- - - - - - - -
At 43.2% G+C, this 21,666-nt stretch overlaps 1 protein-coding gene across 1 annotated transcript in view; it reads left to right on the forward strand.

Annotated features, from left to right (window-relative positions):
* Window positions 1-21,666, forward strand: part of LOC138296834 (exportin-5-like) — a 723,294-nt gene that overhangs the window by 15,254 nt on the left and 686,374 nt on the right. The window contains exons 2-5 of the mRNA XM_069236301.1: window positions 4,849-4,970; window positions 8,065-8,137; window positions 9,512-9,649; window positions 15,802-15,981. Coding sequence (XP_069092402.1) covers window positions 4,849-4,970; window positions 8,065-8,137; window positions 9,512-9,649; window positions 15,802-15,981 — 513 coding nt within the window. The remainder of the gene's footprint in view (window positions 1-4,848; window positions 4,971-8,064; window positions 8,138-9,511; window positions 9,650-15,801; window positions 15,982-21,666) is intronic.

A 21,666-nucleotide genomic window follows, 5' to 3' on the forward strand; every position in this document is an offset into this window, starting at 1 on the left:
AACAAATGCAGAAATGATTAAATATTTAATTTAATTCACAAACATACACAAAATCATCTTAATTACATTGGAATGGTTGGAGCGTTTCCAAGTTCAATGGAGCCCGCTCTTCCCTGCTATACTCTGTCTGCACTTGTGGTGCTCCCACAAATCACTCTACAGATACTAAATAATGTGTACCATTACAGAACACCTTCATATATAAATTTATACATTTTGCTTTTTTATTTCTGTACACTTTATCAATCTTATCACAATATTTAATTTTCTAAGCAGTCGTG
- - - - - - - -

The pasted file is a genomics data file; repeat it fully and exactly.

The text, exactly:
At 43.2% G+C, this 21,666-nt stretch overlaps 1 protein-coding gene across 1 annotated transcript in view; it reads left to right on the forward strand.

Annotated features, from left to right (window-relative positions):
* Window positions 1-21,666, forward strand: part of LOC138296834 (exportin-5-like) — a 723,294-nt gene that overhangs the window by 15,254 nt on the left and 686,374 nt on the right. The window contains exons 2-5 of the mRNA XM_069236301.1: window positions 4,849-4,970; window positions 8,065-8,137; window positions 9,512-9,649; window positions 15,802-15,981. Coding sequence (XP_069092402.1) covers window positions 4,849-4,970; window positions 8,065-8,137; window positions 9,512-9,649; window positions 15,802-15,981 — 513 coding nt within the window. The remainder of the gene's footprint in view (window positions 1-4,848; window positions 4,971-8,064; window positions 8,138-9,511; window positions 9,650-15,801; window positions 15,982-21,666) is intronic.

A 21,666-nucleotide genomic window follows, 5' to 3' on the forward strand; every position in this document is an offset into this window, starting at 1 on the left:
AACAAATGCAGAAATGATTAAATATTTAATTTAATTCACAAACATACACAAAATCATCTTAATTACATTGGAATGGTTGGAGCGTTTCCAAGTTCAATGGAGCCCGCTCTTCCCTGCTATACTCTGTCTGCACTTGTGGTGCTCCCACAAATCACTCTACAGATACTAAATAATGTGTACCATTACAGAACACCTTCATATATAAATTTATACATTTTGCTTTTTTATTTCTGTACACTTTATCAATCTTATCACAATATTTAATTTTCTAAGCAGTCGTG